Al-Janabi says he thought he would be executed as he lay hooded on the ground, with a helicopter hovering over him. Then, the lawsuit alleges, an L-3 translator told him the helicopter would crush him if he refused to talk. He says he could hear other victims “screaming for mercy.” Then, Al-Janabi says, he heard a “mechanized vehicle.” He claims the same translator told him he would be crushed by a tank.
After that, Al-Janabi says, his captors stripped his clothes off, threatened to rape him, and took pictures of him while he was naked. Then they chained his hands and legs, replaced the hood over his head, and deposited him on a cement floor, where he says he passed out from the pain.
“Welcome to Guantanamo,” an interrogator told him through a translator when he awoke. According to the complaint, “the interrogator told Mr. Al-Janabi that he had been sentenced to execution [and] that if he cooperated, then his wife would not be brought to prison and his family would be given a stipend after his execution.”
Al-Janabi claims he was imprisoned for 48 days in an Abu Ghraib cell in the “hard cite” area, before being moved to another area of the prison for the rest of his 10-month detainment.
Twelve days after Al-Janabi arrived, he claims, the Red Cross paid a surprise visit to the prison. Al-Janabi says a Red Cross worker found him naked and cuffed in his hard-cite cell. The complaint continues: “The Red Cross worker observed the bruises from the beatings, and told Mr. Al-Janabi that he was in the Abu Ghraib prison, not Guantanamo. She told Mr. Al-Janabi that he did not have a prisoner number, and that he was in grave danger as a result. She said that he could have been killed if she had not found him, and she gave him a Red Cross number on a card. She also had Mr. Al-Janabi write a letter to his family, which was eventually delivered to them five months later.”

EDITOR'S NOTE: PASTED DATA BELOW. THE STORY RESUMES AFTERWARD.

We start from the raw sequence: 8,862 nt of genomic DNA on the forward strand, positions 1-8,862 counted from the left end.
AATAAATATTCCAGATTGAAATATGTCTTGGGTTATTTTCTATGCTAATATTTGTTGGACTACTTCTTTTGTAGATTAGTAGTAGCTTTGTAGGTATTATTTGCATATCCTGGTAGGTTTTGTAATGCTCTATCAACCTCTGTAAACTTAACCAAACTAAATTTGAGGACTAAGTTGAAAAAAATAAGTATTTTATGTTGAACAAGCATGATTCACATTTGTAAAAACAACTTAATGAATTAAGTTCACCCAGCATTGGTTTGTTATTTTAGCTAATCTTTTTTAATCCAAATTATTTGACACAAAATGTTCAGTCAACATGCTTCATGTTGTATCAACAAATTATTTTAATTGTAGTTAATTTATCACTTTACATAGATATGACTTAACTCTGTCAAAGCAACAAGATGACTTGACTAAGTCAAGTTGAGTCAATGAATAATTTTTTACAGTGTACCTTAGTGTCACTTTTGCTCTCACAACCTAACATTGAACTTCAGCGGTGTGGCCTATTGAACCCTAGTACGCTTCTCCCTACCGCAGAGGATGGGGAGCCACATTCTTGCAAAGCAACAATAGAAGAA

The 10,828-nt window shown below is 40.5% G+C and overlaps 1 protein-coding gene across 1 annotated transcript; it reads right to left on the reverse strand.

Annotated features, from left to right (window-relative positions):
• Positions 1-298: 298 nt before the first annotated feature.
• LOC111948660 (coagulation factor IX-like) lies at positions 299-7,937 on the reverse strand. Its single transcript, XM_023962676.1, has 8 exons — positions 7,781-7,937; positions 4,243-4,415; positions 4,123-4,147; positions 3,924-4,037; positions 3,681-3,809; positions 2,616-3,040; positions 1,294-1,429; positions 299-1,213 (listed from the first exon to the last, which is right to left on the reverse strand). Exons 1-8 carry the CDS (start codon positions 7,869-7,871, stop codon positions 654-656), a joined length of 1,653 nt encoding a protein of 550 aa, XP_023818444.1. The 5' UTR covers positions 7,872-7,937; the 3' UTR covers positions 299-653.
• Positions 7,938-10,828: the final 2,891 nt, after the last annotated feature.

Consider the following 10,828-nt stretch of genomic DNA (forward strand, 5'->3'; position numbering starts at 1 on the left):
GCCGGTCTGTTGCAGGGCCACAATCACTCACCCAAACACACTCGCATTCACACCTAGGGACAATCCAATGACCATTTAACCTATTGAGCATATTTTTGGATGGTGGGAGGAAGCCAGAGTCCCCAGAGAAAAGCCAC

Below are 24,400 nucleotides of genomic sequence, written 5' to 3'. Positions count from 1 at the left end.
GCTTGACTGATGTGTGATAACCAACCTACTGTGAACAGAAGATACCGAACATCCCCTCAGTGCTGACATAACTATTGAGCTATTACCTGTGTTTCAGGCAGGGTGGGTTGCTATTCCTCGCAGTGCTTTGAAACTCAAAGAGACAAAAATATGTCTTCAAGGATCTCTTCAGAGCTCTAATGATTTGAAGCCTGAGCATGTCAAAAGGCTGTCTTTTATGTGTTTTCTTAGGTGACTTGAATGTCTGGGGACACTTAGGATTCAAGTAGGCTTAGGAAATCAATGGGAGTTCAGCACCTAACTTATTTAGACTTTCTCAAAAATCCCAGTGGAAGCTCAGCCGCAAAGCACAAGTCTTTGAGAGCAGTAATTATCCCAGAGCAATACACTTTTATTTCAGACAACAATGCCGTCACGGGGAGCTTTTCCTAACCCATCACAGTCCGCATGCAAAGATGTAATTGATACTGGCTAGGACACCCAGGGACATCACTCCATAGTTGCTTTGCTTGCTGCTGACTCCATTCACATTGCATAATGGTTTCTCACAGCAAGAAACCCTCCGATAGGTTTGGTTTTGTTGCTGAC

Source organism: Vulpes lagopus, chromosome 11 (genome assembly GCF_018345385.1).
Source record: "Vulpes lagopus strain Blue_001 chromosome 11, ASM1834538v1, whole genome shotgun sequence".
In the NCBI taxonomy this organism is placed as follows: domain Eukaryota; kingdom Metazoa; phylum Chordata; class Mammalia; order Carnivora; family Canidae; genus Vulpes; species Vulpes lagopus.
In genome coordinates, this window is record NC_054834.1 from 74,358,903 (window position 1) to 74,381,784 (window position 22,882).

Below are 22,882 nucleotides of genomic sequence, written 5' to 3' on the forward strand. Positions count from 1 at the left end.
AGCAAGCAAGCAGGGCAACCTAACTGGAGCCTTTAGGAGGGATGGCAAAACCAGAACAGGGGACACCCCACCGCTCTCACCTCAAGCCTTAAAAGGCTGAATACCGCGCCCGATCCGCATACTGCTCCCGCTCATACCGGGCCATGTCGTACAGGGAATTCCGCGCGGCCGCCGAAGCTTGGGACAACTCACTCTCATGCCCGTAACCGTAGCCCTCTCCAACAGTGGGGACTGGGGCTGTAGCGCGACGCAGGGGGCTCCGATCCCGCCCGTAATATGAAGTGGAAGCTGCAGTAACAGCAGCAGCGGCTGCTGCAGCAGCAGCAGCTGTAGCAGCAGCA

Al-Janabi says his captors never let him see the Red Cross again.
“Mr. Al-Janabi’s Red Cross card was taken away from him, and the torture continued. Whenever a Red Cross visit was scheduled, he and other prisoners were taken out of their cells, chained together, hooded, and hidden away in another part of the prison,” the complaint states.
During the rest of imprisonment, Al-Janabi says his captors subjected him to various tortures. He says he was “hung upside down with his feet chained to the steel slats of the top bunk bed … until he passed out … placed naked in a pyramid with other prisoners … subjected to having his penis repeatedly pulled … repeatedly punched and slammed into walls … struck with a baton-like instrument and beaten … deprived of food … deprived of sleep for extended periods of time … subjected to unbearably loud music for extended periods of time … threatened with dogs … subjected to sensory deprivation … and repeatedly forced to crawl naked along the rough cement floor, do push-ups and other physical activity to the point of exhaustion.”
Al-Janabi is represented by Susan Burke and William O’Neil with Burke O’Neil, and by Ronald Kaye and Kevin LaHue with Kaye, McLane & Bednarski.